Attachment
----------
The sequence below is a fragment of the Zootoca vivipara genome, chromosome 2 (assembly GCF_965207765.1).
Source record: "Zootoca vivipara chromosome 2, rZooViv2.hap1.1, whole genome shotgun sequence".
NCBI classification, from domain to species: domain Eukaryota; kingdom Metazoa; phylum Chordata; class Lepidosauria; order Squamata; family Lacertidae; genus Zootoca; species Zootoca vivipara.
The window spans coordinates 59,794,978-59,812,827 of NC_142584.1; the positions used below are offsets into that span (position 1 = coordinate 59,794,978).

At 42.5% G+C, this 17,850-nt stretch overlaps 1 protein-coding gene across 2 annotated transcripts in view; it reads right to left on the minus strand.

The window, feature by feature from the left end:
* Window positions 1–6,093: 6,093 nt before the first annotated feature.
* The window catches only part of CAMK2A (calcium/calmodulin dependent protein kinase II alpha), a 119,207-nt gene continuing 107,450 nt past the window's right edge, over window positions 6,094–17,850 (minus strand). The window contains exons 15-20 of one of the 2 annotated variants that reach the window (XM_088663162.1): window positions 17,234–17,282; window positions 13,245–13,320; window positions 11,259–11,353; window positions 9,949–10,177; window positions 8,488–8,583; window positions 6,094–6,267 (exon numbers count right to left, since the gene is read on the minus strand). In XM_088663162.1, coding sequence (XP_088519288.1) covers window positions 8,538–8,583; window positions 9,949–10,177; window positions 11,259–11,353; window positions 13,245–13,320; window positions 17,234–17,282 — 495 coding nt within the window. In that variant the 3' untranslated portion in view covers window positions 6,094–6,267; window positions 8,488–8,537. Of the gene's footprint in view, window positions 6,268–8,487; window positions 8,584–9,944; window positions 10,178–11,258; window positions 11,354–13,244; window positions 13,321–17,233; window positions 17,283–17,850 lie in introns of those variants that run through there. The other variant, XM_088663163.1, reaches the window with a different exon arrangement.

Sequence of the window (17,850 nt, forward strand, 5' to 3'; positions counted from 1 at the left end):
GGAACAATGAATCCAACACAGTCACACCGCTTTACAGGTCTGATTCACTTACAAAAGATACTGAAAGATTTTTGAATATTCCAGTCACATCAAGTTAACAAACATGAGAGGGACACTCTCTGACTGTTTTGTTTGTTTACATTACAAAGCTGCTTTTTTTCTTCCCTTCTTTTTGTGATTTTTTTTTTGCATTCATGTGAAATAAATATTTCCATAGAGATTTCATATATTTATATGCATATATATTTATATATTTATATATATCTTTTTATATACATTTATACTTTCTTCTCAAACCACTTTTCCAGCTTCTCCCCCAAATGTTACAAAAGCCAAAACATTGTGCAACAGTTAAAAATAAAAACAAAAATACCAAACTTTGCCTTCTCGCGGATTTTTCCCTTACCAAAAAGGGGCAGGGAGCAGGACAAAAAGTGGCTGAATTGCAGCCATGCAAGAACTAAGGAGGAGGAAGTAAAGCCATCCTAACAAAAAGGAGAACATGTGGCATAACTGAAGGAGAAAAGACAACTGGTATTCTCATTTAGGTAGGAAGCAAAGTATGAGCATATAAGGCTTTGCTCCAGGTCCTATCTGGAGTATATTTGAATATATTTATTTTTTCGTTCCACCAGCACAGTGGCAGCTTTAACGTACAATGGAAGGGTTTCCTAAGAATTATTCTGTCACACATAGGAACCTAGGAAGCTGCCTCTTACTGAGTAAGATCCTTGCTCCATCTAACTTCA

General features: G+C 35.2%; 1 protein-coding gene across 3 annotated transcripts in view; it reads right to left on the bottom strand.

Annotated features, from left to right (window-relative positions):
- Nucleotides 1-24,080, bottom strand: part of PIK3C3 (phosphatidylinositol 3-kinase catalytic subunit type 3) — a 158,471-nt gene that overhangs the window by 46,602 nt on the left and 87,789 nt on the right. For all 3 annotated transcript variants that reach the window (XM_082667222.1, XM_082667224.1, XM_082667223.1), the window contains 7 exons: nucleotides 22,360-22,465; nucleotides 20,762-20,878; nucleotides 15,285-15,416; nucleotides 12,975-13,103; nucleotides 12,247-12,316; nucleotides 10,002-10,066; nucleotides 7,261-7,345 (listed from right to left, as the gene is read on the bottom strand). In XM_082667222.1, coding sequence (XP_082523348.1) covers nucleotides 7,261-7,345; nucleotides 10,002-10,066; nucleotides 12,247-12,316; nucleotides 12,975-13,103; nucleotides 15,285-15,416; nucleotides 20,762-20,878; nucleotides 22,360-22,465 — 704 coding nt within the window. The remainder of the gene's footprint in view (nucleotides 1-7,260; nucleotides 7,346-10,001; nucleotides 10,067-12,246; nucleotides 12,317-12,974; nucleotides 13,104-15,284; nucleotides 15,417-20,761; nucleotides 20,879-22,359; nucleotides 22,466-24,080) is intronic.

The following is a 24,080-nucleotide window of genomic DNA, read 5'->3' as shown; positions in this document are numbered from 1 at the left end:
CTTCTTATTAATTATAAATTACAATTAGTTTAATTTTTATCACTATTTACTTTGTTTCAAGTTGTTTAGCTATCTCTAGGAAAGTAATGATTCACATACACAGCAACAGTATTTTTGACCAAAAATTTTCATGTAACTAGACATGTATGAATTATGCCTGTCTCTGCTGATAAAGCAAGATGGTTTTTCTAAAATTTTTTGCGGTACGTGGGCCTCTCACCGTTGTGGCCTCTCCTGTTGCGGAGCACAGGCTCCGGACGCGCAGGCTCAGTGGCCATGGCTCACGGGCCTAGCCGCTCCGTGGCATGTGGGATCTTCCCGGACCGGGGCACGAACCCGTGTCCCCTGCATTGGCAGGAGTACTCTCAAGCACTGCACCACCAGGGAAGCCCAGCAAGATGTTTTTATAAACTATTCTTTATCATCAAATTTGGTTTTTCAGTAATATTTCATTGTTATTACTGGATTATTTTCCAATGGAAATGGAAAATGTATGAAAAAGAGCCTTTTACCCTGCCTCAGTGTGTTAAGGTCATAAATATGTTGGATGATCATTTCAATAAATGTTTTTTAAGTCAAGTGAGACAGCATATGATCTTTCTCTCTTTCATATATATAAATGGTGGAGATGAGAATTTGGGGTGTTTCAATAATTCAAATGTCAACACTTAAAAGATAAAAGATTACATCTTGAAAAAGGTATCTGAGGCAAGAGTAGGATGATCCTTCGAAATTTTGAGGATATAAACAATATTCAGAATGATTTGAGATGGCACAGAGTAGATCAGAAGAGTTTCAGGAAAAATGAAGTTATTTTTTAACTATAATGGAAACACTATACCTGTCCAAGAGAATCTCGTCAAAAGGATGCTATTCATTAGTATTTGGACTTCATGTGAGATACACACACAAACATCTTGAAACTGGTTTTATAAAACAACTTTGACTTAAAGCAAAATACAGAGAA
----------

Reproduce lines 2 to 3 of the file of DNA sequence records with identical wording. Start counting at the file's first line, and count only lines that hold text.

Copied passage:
Source record: "Zootoca vivipara chromosome 2, rZooViv2.hap1.1, whole genome shotgun sequence".
NCBI classification, from domain to species: domain Eukaryota; kingdom Metazoa; phylum Chordata; class Lepidosauria; order Squamata; family Lacertidae; genus Zootoca; species Zootoca vivipara.